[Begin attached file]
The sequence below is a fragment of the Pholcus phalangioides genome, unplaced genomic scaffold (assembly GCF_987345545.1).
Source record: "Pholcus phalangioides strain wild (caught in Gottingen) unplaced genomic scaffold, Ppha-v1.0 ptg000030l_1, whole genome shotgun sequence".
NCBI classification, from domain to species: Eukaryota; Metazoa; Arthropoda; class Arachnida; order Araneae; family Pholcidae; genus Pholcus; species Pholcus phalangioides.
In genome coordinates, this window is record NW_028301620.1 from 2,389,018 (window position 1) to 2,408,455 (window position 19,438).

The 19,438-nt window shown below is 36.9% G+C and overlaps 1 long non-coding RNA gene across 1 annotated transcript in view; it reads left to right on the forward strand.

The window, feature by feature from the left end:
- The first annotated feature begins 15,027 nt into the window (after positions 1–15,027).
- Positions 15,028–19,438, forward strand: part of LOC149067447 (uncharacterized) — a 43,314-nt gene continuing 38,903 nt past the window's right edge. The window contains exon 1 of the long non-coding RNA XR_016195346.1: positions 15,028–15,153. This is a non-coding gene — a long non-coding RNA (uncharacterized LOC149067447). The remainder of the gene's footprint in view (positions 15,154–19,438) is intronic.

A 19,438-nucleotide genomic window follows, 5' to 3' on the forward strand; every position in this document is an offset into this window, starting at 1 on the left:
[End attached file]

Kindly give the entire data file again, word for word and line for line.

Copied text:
The sequence below is a fragment of the Pholcus phalangioides genome, unplaced genomic scaffold (assembly GCF_987345545.1).
Source record: "Pholcus phalangioides strain wild (caught in Gottingen) unplaced genomic scaffold, Ppha-v1.0 ptg000030l_1, whole genome shotgun sequence".
NCBI classification, from domain to species: Eukaryota; Metazoa; Arthropoda; class Arachnida; order Araneae; family Pholcidae; genus Pholcus; species Pholcus phalangioides.
In genome coordinates, this window is record NW_028301620.1 from 2,389,018 (window position 1) to 2,408,455 (window position 19,438).

The 19,438-nt window shown below is 36.9% G+C and overlaps 1 long non-coding RNA gene across 1 annotated transcript in view; it reads left to right on the forward strand.

The window, feature by feature from the left end:
- The first annotated feature begins 15,027 nt into the window (after positions 1–15,027).
- Positions 15,028–19,438, forward strand: part of LOC149067447 (uncharacterized) — a 43,314-nt gene continuing 38,903 nt past the window's right edge. The window contains exon 1 of the long non-coding RNA XR_016195346.1: positions 15,028–15,153. This is a non-coding gene — a long non-coding RNA (uncharacterized LOC149067447). The remainder of the gene's footprint in view (positions 15,154–19,438) is intronic.

A 19,438-nucleotide genomic window follows, 5' to 3' on the forward strand; every position in this document is an offset into this window, starting at 1 on the left: